Human amylin, a pancreatic peptide hormone, is the principal constituent of amyloid deposits in the pancreas, a hallmark of type-2 Diabetes Mellitus (T2DM). Aggregation of human amylin into small soluble oligomers and ?-sheet-enriched fibrils is linked to dysfunctions of beta (?)- and other islet cells and pathogenesis of T2DM. Although much progress has been made in understanding the actions of amylin oligomers and aggregates, the cellular events and factors that contribute to amylin oligomerization, aggregation and toxicity in the pancreas remain largely unknown. The overarching goal of this proposal is to elucidate factors regulating amylin oligomerization and aggregation in the pancreatic human islet cells, and to determine the underlying mechanisms of amylin-mediated islet cell death. Our published and preliminary results suggest that plasma membrane (PM) cholesterol and endocytosis play a key role in amylin turnover and toxicity in the human islet cells. In the proposed studies, we will test the hypothesis that the amylin receptor (AM-R), clathrin and v- SNARE/Rab endocytotic proteins mediate amylin uptake and degradation in lysosomes, the impairment of which stimulates amylin oligomerization and aggregation, oxidative stress and consequently apoptosis of human islet cells. To test this idea, amylin trafficking, degradation and toxicity pathways in cultured human islet cells will be explored by combinations of atomic force microscopy (AFM), confocal microscopy, spectroscopy and biochemical approaches. The objectives of the proposal are to: (1) elucidate amylin trafficking and degradation pathways in human islet cells, and determine the extent to which they contribute to formation and accumulation of toxic amylin oligomers and aggregates, (2) determine the causal relationship between amylin turnover and toxicity in human islet cells, and (3) determine the mechanisms by which amylin oligomers and/or aggregates stimulate oxidative stress in human islet cells and thereby activate redox-sensitive stress kinases, apoptosis signal-regulating kinase 1 (ASK-1) and c-Jun N-terminal kinase (JNK). These studies should provide a better understanding of the molecular and biochemical events leading to formation of amyloid aggregates and soluble toxic amylin oligomers, knowledge which is critical for the development of novel therapeutics for the treatment of T2DM.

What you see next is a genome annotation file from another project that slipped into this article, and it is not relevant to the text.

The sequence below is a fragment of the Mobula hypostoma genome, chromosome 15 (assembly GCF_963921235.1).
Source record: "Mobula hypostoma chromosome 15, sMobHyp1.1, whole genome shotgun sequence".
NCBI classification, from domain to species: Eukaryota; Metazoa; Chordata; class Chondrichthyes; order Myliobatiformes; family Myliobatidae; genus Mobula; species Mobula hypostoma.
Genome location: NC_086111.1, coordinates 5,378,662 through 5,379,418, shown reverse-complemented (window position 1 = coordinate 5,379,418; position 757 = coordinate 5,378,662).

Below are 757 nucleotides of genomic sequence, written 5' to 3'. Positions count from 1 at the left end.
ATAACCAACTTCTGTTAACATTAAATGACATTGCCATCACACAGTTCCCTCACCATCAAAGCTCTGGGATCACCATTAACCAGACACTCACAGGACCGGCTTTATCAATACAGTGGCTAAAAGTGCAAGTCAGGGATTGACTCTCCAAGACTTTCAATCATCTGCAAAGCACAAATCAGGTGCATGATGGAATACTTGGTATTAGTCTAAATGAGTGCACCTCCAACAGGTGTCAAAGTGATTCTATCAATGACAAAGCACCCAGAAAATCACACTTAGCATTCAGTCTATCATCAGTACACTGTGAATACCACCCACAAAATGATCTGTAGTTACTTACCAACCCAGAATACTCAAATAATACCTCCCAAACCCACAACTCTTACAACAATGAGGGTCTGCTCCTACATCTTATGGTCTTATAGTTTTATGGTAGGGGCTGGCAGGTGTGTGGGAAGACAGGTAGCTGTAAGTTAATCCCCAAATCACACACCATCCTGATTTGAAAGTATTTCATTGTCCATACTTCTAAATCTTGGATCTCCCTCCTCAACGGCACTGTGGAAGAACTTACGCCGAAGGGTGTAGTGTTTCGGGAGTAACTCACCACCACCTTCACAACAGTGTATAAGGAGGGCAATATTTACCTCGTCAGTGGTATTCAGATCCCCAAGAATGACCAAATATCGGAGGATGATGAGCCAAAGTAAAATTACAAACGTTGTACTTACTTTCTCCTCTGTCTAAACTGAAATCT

Public Health Relevance

The prevalence of type -2 Diabetes Mellitus (T2DM), which is a complex metabolic disease, in the United States is approximately 7.8%;worldwide there are about 150 million cases, a number expected to double in the next 20 years. The pathological characteristics of T2DM include progressive cell dysfunction, loss of cell mass and formation of toxic amylin oligomers and fibrils or islet amyloidosis. Using high-resolution imaging tools such as atomic force microscopy (AFM) and confocal microscopy we will investigate amylin turnover and toxicity in the pancreatic human islet cells, aiming to better understand events and factors leading to the disease.

Agency
National Institute of Health (NIH)
Institute
National Institute of Diabetes and Digestive and Kidney Diseases (NIDDK)
Type
Research Project (R01)
Project #
5R01DK091845-02
Application #
8703088
Study Section
Special Emphasis Panel (ZRG1-EMNR-P (03))
Program Officer
Appel, Michael C
Project Start
2013-08-01
Project End
2018-05-31
Budget Start
2014-06-01
Budget End
2015-05-31
Support Year
2
Fiscal Year
2014
Total Cost
$265,350
Indirect Cost
$91,350
Name
George Washington University
Department
Biology
Type
Schools of Arts and Sciences
DUNS #
043990498
City
Washington
State
DC
Country
United States
Zip Code
20052